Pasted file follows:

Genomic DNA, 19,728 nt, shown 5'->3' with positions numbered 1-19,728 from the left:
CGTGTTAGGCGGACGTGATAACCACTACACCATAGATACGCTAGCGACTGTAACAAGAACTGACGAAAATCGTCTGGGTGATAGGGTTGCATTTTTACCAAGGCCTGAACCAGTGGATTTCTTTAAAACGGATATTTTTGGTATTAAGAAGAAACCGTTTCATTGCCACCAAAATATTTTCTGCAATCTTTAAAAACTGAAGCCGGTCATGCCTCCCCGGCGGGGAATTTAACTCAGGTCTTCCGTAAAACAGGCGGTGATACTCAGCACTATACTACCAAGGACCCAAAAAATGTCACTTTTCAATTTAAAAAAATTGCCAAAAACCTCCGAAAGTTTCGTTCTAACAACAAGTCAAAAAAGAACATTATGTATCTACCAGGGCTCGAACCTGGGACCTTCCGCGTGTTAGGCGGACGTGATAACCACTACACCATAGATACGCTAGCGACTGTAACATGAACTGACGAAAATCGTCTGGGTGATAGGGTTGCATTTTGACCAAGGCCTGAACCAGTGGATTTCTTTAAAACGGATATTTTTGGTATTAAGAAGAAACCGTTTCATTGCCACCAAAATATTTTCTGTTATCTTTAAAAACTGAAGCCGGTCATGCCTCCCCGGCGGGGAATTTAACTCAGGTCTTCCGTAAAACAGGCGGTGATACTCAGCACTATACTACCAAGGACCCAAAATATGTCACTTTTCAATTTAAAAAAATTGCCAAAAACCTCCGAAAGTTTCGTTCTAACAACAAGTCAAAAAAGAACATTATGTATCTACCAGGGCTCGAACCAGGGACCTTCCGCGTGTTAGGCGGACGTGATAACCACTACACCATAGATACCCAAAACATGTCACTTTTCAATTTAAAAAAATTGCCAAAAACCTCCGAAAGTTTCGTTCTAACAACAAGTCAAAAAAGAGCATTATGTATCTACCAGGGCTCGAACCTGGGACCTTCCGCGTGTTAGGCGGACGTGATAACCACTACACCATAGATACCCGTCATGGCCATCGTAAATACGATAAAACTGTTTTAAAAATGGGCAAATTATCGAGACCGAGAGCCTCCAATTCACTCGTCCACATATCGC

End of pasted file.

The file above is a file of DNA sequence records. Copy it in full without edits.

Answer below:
Genomic DNA, 19,728 nt, shown 5'->3' with positions numbered 1-19,728 from the left:
CGTGTTAGGCGGACGTGATAACCACTACACCATAGATACGCTAGCGACTGTAACAAGAACTGACGAAAATCGTCTGGGTGATAGGGTTGCATTTTTACCAAGGCCTGAACCAGTGGATTTCTTTAAAACGGATATTTTTGGTATTAAGAAGAAACCGTTTCATTGCCACCAAAATATTTTCTGCAATCTTTAAAAACTGAAGCCGGTCATGCCTCCCCGGCGGGGAATTTAACTCAGGTCTTCCGTAAAACAGGCGGTGATACTCAGCACTATACTACCAAGGACCCAAAAAATGTCACTTTTCAATTTAAAAAAATTGCCAAAAACCTCCGAAAGTTTCGTTCTAACAACAAGTCAAAAAAGAACATTATGTATCTACCAGGGCTCGAACCTGGGACCTTCCGCGTGTTAGGCGGACGTGATAACCACTACACCATAGATACGCTAGCGACTGTAACATGAACTGACGAAAATCGTCTGGGTGATAGGGTTGCATTTTGACCAAGGCCTGAACCAGTGGATTTCTTTAAAACGGATATTTTTGGTATTAAGAAGAAACCGTTTCATTGCCACCAAAATATTTTCTGTTATCTTTAAAAACTGAAGCCGGTCATGCCTCCCCGGCGGGGAATTTAACTCAGGTCTTCCGTAAAACAGGCGGTGATACTCAGCACTATACTACCAAGGACCCAAAATATGTCACTTTTCAATTTAAAAAAATTGCCAAAAACCTCCGAAAGTTTCGTTCTAACAACAAGTCAAAAAAGAACATTATGTATCTACCAGGGCTCGAACCAGGGACCTTCCGCGTGTTAGGCGGACGTGATAACCACTACACCATAGATACCCAAAACATGTCACTTTTCAATTTAAAAAAATTGCCAAAAACCTCCGAAAGTTTCGTTCTAACAACAAGTCAAAAAAGAGCATTATGTATCTACCAGGGCTCGAACCTGGGACCTTCCGCGTGTTAGGCGGACGTGATAACCACTACACCATAGATACCCGTCATGGCCATCGTAAATACGATAAAACTGTTTTAAAAATGGGCAAATTATCGAGACCGAGAGCCTCCAATTCACTCGTCCACATATCGC